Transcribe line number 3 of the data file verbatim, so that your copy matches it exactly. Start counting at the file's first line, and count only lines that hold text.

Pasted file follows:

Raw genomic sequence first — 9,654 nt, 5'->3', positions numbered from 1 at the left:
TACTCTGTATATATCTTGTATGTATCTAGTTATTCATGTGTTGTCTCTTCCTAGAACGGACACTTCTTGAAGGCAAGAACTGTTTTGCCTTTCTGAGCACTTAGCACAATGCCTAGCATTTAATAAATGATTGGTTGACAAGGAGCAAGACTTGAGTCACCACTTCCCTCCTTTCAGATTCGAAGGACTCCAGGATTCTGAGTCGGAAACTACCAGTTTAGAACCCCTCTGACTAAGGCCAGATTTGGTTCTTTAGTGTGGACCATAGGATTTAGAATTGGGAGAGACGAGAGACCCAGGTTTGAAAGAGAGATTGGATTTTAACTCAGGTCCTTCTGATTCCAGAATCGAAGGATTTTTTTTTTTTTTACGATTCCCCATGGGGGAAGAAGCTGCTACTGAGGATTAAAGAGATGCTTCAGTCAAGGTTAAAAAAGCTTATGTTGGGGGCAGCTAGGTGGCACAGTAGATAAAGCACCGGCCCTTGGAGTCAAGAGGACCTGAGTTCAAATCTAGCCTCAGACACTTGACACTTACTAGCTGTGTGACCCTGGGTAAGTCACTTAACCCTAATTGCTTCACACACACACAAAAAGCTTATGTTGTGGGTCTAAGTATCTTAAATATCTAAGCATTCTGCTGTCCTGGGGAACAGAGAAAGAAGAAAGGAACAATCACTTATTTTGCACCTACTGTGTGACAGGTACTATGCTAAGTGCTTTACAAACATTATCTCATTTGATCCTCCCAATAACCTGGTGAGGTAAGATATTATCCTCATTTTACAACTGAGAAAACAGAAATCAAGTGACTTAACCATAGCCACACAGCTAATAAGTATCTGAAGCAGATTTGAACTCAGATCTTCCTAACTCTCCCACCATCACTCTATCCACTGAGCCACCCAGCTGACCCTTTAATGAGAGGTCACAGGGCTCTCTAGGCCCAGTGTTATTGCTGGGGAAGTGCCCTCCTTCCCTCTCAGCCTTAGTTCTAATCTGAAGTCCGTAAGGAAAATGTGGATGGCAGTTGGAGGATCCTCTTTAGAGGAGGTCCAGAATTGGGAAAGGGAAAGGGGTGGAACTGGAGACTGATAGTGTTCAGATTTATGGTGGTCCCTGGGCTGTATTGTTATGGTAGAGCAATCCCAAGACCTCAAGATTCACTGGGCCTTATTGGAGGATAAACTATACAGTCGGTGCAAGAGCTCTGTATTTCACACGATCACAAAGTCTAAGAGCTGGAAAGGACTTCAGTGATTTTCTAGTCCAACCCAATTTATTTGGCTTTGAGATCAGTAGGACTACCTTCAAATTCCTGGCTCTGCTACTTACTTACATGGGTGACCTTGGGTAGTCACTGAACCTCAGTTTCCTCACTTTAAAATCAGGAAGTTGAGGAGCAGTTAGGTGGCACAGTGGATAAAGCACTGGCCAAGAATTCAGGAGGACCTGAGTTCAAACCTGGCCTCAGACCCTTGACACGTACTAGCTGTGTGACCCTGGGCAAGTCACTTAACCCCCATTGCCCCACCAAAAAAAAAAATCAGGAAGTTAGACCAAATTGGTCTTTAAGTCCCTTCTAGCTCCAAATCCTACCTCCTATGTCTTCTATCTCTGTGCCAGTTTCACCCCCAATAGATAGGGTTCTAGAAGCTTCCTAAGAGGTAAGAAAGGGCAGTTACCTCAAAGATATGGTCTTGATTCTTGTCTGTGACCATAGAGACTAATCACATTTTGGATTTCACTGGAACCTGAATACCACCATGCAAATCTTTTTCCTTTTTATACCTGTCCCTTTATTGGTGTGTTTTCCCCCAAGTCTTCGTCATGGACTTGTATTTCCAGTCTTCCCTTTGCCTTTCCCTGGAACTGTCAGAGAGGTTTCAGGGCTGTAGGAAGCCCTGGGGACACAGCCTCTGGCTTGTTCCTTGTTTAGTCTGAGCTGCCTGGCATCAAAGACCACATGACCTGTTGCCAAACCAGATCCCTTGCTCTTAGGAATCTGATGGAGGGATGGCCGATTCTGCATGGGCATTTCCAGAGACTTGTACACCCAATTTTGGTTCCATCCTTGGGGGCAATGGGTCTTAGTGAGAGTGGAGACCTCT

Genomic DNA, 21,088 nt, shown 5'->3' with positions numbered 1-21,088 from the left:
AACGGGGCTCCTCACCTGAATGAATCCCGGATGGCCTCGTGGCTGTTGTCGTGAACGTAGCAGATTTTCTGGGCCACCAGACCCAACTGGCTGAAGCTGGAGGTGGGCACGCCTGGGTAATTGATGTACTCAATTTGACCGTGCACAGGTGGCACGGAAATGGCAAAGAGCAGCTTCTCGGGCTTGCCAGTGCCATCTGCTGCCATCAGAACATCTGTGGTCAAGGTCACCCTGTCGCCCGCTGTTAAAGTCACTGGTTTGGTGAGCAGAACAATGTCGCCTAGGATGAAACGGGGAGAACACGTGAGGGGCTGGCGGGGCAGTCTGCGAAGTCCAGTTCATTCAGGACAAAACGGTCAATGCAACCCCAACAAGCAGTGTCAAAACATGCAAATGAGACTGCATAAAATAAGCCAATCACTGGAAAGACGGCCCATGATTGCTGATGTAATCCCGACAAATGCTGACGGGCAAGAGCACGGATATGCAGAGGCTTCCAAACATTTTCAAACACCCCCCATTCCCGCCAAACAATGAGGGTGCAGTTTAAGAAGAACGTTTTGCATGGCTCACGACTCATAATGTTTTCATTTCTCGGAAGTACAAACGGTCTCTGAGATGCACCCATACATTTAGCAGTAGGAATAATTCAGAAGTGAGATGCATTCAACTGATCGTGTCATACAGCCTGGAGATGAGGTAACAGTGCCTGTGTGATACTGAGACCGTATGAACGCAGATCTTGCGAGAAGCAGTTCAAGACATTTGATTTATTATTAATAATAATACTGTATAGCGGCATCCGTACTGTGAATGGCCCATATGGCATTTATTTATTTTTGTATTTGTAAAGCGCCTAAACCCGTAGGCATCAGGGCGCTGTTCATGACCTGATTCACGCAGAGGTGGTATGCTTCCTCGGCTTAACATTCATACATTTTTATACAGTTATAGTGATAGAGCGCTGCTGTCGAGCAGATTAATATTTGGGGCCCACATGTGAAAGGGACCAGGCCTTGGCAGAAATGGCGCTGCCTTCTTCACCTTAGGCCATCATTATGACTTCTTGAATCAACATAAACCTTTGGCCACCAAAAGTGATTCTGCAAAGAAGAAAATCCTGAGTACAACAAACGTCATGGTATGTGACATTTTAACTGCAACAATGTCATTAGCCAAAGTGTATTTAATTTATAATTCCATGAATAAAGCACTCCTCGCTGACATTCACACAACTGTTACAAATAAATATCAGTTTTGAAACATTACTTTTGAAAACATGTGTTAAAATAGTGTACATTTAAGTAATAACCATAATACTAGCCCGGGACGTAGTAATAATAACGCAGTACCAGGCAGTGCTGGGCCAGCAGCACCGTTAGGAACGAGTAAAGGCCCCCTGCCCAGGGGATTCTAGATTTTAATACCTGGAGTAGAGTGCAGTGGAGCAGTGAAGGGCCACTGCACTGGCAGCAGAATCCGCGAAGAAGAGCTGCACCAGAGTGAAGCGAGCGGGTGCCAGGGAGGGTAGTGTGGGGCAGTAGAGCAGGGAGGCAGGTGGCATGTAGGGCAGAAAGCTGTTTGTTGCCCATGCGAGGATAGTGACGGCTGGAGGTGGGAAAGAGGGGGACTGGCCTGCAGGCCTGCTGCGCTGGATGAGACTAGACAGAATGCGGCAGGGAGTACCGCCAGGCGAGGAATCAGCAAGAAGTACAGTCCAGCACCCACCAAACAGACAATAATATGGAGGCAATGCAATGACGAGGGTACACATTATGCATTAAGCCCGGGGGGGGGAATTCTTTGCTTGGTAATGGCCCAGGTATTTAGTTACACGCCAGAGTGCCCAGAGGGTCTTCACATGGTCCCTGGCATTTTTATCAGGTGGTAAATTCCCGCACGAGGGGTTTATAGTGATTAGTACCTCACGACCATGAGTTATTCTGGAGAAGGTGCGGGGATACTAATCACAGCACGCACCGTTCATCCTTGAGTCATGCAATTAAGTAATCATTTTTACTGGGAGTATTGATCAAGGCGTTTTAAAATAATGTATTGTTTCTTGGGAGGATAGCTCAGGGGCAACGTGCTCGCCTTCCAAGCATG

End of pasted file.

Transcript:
Genomic DNA, 21,088 nt, shown 5'->3' with positions numbered 1-21,088 from the left: